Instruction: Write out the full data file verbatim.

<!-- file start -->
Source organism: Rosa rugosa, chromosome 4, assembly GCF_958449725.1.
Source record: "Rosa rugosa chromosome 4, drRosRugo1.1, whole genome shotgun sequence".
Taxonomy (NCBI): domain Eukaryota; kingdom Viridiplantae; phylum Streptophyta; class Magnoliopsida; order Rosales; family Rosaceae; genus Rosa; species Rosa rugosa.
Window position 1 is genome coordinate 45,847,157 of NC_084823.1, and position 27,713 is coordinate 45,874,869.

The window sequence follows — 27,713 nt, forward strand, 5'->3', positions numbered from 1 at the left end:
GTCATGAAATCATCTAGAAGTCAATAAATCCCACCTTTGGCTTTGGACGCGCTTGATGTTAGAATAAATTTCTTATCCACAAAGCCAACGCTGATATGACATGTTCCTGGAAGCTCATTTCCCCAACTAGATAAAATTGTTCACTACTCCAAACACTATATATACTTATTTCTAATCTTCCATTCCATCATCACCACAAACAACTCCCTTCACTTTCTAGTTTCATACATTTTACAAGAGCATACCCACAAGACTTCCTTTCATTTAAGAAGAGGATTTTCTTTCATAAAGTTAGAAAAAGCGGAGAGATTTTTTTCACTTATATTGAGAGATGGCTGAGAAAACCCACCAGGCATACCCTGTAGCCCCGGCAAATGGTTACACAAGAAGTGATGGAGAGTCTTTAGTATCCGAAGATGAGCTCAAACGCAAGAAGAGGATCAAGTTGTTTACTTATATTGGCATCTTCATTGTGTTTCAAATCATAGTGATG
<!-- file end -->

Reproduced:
Source organism: Rosa rugosa, chromosome 4, assembly GCF_958449725.1.
Source record: "Rosa rugosa chromosome 4, drRosRugo1.1, whole genome shotgun sequence".
Taxonomy (NCBI): domain Eukaryota; kingdom Viridiplantae; phylum Streptophyta; class Magnoliopsida; order Rosales; family Rosaceae; genus Rosa; species Rosa rugosa.
Window position 1 is genome coordinate 45,847,157 of NC_084823.1, and position 27,713 is coordinate 45,874,869.

The window sequence follows — 27,713 nt, forward strand, 5'->3', positions numbered from 1 at the left end:
GTCATGAAATCATCTAGAAGTCAATAAATCCCACCTTTGGCTTTGGACGCGCTTGATGTTAGAATAAATTTCTTATCCACAAAGCCAACGCTGATATGACATGTTCCTGGAAGCTCATTTCCCCAACTAGATAAAATTGTTCACTACTCCAAACACTATATATACTTATTTCTAATCTTCCATTCCATCATCACCACAAACAACTCCCTTCACTTTCTAGTTTCATACATTTTACAAGAGCATACCCACAAGACTTCCTTTCATTTAAGAAGAGGATTTTCTTTCATAAAGTTAGAAAAAGCGGAGAGATTTTTTTCACTTATATTGAGAGATGGCTGAGAAAACCCACCAGGCATACCCTGTAGCCCCGGCAAATGGTTACACAAGAAGTGATGGAGAGTCTTTAGTATCCGAAGATGAGCTCAAACGCAAGAAGAGGATCAAGTTGTTTACTTATATTGGCATCTTCATTGTGTTTCAAATCATAGTGATG